By CP Staff
By Ed Huyck
By Ed Huyck
By Ed Huyck
By Ed Huyck
By Ed Huyck
By Ed Huyck
One day in the mid-Eighties, William Millikan sat down at a table at the Minnesota Historical Society archives just north of downtown St. Paul and began poring through boxes of documents relating to the Minneapolis Citizens Alliance. He had stumbled across word of the organization, created in 1903 by a handful of business titans to promote "industrial peace," while reading about the 1934 Teamsters strike.
That labor struggle was the bloodiest in Minneapolis history--in no small part because of the role played by the Citizens Alliance. After the striking truckers had brought all commerce in Minneapolis to a halt, the anti-labor organization raised a ragtag army of nearly 1,000 club-wielding businessmen, non-union laborers, and even prisoners to take to city streets to battle with the Teamsters.
At the time Millikan had completed a historical detective novel situated in Nazi Germany and sold it to publishing house Stein & Day. He was already at work on a second work of fiction to be set in 1930s Minnesota and was searching the Citizens Alliance archives for clues about life during the Great Depression.
What was Millikan looking for? "Bad guys," he says, erupting in laughter.
That's exactly what he found.
The novel that Millikan sold to Stein & Day, Wetzel's War, never saw print. Despite tantalizing him at one point by sending a copy of the book's cover, the publishing house went bankrupt before it could bring the novel out. The company that subsequently acquired the rights to Wetzel's War also reneged on promises to publish the book--even after he'd whittled 100 pages off the tome at the company's request. He finished the second novel as well, but never even attempted to sell it. "By then I was so disgusted I just left the whole thing," he scoffs.
However, the Citizens Alliance documents that Millikan found that day launched him on a 15-plus-year journey through the ugly underbelly of Minnesota capitalism. Week after week Millikan returned to the archives. He rummaged through the daily calendars of long-deceased corporate chieftains, private journals detailing efforts to derail strikes, surveillance reports on labor organizations, and any other scrap of paper that might provide a clue as to how Minnesota corporations kept unions at bay in the first half of the 20th Century. "You immediately start to see the details and the structure of a massive conspiracy," Millikan recalls.
He compares the arduous research process to anthropologists searching through rubble for clues to ancient civilizations. Occasionally the scientists stumble upon a groundbreaking discovery, but most of the time they wind up unearthing a "chimpanzee's ass bone," he quips. "Most of it's drudgery. You can sit there for eight hours and not find squat."
His years of mind-numbing research are now paying dividends. In March the Minnesota Historical Society Press published his A Union Against Unions: The Minneapolis Citizens Alliance and Its Fight Against Organized Labor, 1903-1947, a painstakingly detailed, nearly 500-page tome, including a half-dozen appendixes and 100 pages of footnotes. In dispassionate but precise prose, Millikan catalogs how the business elite of Minneapolis--along with allies in politics, the judiciary, law enforcement, and the press--conspired to suppress union activity for decades.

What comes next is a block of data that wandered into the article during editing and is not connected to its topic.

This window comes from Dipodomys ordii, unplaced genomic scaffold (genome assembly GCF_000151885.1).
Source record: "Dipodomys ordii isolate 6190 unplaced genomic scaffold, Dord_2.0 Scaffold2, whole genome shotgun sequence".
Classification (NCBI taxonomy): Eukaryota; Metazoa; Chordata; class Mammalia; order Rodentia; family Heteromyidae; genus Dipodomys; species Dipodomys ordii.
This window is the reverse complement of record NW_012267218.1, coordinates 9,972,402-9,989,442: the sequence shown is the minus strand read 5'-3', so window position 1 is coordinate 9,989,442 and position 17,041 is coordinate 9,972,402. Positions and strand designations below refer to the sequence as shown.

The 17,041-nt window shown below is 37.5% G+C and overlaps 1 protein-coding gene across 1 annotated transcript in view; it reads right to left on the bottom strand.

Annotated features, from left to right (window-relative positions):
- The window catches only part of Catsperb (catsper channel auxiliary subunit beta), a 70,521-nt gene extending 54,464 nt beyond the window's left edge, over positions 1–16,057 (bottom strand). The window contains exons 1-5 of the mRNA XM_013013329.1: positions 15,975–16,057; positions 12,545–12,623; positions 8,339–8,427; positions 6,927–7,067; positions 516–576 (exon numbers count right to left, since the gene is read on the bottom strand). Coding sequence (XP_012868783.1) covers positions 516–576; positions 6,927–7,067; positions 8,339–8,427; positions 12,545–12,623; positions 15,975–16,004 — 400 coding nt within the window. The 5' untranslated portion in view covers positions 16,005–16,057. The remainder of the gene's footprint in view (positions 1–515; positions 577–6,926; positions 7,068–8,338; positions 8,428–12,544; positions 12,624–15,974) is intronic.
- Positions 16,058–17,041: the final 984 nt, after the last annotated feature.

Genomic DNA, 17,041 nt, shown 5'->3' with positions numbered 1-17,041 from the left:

Their means were not pretty. Censorship, spying, and outright thuggery were regularly employed. The hardball tactics were, however, successful: For much of the first half of the century Minneapolis remained a bastion of union-free business.
Nobody would ever mistake William Millikan for a titan of capitalism. On this weekday morning he is dressed in a ripped flannel shirt, black jeans, and tennis shoes that he quickly removes after taking a seat at a Dunn Bros. coffee shop in New Hope. A ponytail holder is fighting a losing battle to control Millikan's wild mass of hair. His salt-and-pepper beard has grown to such proportions that it's difficult to discern his mouth; crumbs from the peanut-butter cookie he's eating find homes in the tangled web.
Millikan's résumé makes him an equally unlikely candidate to produce a scholarly tome. The 54-year-old father of six grown children primarily makes his living as a self-described "paperboy." Two or three days a week, working as an independent contractor, Millikan piles free publications such as City Pages, The Phoenix, and Twin Cities Sports into his battered gray van and makes the rounds of bars, liquor stores, and libraries. "It's a capitalist society," he quips. "We all have to work for somebody."
In the realm of commercial publishing, A Union Against Unions is a modest affair. The initial press run was 1,500 copies. But for a scholarly treatise the book is receiving respectable acclaim. Both the St. Paul Pioneer Press and the Star Tribune have run flattering reviews, as has Choice, a trade publication for librarians. Feedback from academic circles has been slower to seep out; such reviews often don't appear until a year or more after publication (occasionally after the book has already gone out of print).
Elizabeth Fones-Wolf, a history professor at West Virginia University and the author of Selling Free Enterprise: The Business Assault on Labor and Liberalism, is working on a review of Millikan's book for the Journal of American History, one of the most respected academic journals. Fones-Wolf notes that the vast majority of labor history has been told from the workers' point of view. What makes A Union Against Unions unique, she believes, is that it uses documentation from the businesses themselves to outline the struggle to suppress organized labor.